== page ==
The current economic crisis has hit universities hard. Endowments have shrunk considerably, and there is widespread concern that government subsidies and student financial aid will be even leaner than they are today. Even before the recession took hold, the erosion of state support for higher education was leading some public and semi-public universities to think and act more like private schools, feeding their desire to spruce up housing, student unions and find other ways to enhance student life. And, once almost exclusively a private school undertaking, the major capital campaign waged to help pay for academic and student life improvements has become the rule rather than the exception for publicly owned universities and state-related schools.
Even so, the economic downturn is having a chilling effect on spending for student affairs and amenities, says Gwendolyn Dungy, executive director of NASPA: Student Affairs Administrators in Higher Education, whose 11,000 members represent 1,400 universities worldwide. “A lot of people I speak with now are telling me they have to put capital projects on hold.” But while fiscal restraint may be the current mantra, there is no indication that schools are willing to turn back the clock when it comes to making life attractive to students outside the classroom. And for good reason.
Meeting the expectations of students and parents is crucial to the recruitment and retention of students—two issues of vital importance to a university’s economic health, academic mission and image. The baby boomers left college campuses a long time ago, and some universities now have more classroom spaces than students to fill them. At more selective schools where that is not the case, admissions officials must recruit from a shallow pool of high-quality prospects. Either way, the competition for students is stiff, and schools are competing any way they can.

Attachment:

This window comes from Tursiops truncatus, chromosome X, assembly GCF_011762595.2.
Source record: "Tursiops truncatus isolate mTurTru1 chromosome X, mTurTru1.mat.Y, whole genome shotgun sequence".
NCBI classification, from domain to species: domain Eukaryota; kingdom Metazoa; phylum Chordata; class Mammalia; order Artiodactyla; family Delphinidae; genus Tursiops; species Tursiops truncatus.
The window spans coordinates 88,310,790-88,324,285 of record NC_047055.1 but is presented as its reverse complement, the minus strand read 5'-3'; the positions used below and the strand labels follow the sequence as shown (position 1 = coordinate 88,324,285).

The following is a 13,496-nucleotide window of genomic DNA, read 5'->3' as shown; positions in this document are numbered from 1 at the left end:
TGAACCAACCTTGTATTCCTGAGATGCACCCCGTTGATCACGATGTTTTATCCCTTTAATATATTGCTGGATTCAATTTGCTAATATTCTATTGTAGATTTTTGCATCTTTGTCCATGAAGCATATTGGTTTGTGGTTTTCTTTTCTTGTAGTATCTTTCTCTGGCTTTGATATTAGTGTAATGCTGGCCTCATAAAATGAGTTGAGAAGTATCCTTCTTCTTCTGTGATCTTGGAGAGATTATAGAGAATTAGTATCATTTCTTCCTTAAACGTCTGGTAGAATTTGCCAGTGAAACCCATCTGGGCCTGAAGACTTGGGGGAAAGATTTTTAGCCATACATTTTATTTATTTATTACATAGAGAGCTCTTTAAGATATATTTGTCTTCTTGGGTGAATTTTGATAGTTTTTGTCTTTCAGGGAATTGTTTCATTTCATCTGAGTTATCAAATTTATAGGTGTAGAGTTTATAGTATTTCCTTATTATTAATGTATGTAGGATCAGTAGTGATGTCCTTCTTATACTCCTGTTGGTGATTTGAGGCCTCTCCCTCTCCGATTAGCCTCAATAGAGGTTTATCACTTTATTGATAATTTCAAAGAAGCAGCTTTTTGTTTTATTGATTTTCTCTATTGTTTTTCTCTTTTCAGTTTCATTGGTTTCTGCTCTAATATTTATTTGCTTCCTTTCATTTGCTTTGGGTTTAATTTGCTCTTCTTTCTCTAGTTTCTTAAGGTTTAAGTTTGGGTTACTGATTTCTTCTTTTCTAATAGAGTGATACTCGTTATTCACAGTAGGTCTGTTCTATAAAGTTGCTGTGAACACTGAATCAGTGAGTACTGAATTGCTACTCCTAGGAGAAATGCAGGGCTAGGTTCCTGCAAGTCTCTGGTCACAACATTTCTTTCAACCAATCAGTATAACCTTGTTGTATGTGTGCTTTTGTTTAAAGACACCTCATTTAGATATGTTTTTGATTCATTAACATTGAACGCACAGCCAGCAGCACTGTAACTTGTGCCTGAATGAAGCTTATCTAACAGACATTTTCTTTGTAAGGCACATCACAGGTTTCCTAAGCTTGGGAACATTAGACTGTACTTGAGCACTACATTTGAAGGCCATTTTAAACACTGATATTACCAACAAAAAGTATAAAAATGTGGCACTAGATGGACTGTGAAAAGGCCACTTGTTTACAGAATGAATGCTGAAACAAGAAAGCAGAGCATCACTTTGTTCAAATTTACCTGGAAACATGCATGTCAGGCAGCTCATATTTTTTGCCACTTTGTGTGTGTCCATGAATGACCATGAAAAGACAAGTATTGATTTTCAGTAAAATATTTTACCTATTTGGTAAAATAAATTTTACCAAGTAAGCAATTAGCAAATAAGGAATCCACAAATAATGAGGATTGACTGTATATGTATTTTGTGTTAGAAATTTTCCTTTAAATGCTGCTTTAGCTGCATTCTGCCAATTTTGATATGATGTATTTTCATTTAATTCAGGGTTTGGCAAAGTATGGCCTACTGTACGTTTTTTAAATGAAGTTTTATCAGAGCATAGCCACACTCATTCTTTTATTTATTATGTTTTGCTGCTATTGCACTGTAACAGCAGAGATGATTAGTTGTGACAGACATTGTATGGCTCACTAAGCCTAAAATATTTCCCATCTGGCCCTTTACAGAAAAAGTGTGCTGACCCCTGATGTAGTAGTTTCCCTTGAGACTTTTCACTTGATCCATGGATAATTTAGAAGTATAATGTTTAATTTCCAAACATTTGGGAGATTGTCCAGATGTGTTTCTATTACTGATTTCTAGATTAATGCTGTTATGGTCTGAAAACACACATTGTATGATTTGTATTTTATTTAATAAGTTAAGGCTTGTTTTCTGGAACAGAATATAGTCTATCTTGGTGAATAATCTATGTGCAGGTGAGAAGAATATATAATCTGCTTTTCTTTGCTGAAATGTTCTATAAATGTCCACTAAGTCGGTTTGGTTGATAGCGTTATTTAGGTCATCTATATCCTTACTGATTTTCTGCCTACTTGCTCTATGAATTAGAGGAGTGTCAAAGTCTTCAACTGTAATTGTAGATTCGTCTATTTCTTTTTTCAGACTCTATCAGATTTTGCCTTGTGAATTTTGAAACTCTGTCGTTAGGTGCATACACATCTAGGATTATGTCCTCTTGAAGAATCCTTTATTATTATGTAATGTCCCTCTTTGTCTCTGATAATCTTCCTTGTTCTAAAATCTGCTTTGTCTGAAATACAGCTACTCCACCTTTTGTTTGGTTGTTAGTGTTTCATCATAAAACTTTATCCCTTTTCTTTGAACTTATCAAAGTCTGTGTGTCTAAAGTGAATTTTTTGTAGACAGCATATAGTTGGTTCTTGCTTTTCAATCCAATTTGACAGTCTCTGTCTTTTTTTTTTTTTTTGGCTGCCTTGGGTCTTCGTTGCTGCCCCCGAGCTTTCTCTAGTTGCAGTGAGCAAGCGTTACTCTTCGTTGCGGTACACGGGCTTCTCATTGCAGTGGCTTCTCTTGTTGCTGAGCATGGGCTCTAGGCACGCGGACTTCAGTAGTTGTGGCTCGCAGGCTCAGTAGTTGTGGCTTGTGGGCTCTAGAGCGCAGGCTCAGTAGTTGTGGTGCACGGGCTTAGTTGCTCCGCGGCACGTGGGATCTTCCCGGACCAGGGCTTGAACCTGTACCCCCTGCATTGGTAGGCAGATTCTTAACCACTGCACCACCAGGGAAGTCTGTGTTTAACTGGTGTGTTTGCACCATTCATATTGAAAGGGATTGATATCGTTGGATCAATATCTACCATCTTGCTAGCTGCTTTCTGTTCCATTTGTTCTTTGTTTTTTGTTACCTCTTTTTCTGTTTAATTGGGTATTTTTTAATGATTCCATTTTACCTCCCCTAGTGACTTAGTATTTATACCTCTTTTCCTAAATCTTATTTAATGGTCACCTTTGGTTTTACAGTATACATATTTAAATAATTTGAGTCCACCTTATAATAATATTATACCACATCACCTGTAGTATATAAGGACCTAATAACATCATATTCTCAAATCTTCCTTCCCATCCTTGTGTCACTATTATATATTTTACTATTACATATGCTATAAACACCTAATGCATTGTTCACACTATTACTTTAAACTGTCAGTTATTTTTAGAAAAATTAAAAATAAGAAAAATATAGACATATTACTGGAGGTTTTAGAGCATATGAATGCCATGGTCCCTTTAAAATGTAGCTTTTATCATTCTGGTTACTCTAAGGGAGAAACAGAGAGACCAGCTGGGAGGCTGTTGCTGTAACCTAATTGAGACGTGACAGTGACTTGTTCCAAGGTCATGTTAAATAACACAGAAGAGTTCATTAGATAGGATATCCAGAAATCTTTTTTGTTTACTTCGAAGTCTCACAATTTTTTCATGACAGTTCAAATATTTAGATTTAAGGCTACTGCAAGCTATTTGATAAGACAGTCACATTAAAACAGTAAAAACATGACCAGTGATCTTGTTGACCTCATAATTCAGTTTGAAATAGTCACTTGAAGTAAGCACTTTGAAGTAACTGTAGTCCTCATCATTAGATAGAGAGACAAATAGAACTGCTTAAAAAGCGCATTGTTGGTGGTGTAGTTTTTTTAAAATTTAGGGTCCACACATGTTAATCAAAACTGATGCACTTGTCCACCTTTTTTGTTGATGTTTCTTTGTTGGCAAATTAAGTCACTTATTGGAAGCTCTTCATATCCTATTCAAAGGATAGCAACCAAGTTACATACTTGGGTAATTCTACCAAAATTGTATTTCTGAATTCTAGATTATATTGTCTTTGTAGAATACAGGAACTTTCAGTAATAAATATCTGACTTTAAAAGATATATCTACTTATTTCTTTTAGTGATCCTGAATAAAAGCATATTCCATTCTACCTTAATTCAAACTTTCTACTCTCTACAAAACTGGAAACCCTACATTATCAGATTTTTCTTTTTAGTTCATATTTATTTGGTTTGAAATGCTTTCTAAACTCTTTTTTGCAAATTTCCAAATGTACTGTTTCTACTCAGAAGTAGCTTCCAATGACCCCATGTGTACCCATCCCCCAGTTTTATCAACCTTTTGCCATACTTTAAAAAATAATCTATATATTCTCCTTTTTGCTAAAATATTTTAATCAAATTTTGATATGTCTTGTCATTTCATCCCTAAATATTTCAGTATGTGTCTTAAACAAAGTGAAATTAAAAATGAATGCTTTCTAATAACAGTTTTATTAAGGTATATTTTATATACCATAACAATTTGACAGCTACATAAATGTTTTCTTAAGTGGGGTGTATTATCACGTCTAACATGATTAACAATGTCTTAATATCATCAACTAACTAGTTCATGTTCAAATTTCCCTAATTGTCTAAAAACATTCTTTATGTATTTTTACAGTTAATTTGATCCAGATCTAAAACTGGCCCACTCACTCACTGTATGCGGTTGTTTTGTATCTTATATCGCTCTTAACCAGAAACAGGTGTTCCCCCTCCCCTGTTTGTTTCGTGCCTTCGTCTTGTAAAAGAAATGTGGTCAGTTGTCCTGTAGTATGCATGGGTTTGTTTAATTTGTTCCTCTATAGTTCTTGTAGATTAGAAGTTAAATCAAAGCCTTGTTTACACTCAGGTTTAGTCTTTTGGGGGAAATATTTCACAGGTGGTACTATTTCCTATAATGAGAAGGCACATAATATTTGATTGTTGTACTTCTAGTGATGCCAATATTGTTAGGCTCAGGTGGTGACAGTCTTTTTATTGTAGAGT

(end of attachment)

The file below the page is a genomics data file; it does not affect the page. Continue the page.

And once they enroll students, schools work hard to keep them. A high rate of attrition creates more than fiscal problems for colleges and universities. Today’s prospective students and their parents are a savvy group when it comes to selecting a college. For better or for worse, the bible for many is the annual U.S. News & World Reports College Guide, which ranks the nation’s universities according to its own, somewhat controversial, methodology and posts school-specific data in several categories, including student retention.
The influence of those numbers is not lost on student affairs officials such as Anne Wichner, Carnegie Mellon University’s assistant dean of student affairs. In January, she met a high school junior considering CMU who had traveled from the eastern part of the state to visit the campus with her mother. “She was quoting our retention rate, which is about 95 percent. To her, that was a selling point because it told her this is a place where students want to stay.” The reasons why students come to a particular university and why they choose to stay or leave are varied and complex. The academic resources a school offers are important. But so are social factors and the extracurricular environment students find on and off campus. In general, when their academic expectations are being met and students feel comfortable and connected, chances are very good they will stay to graduate.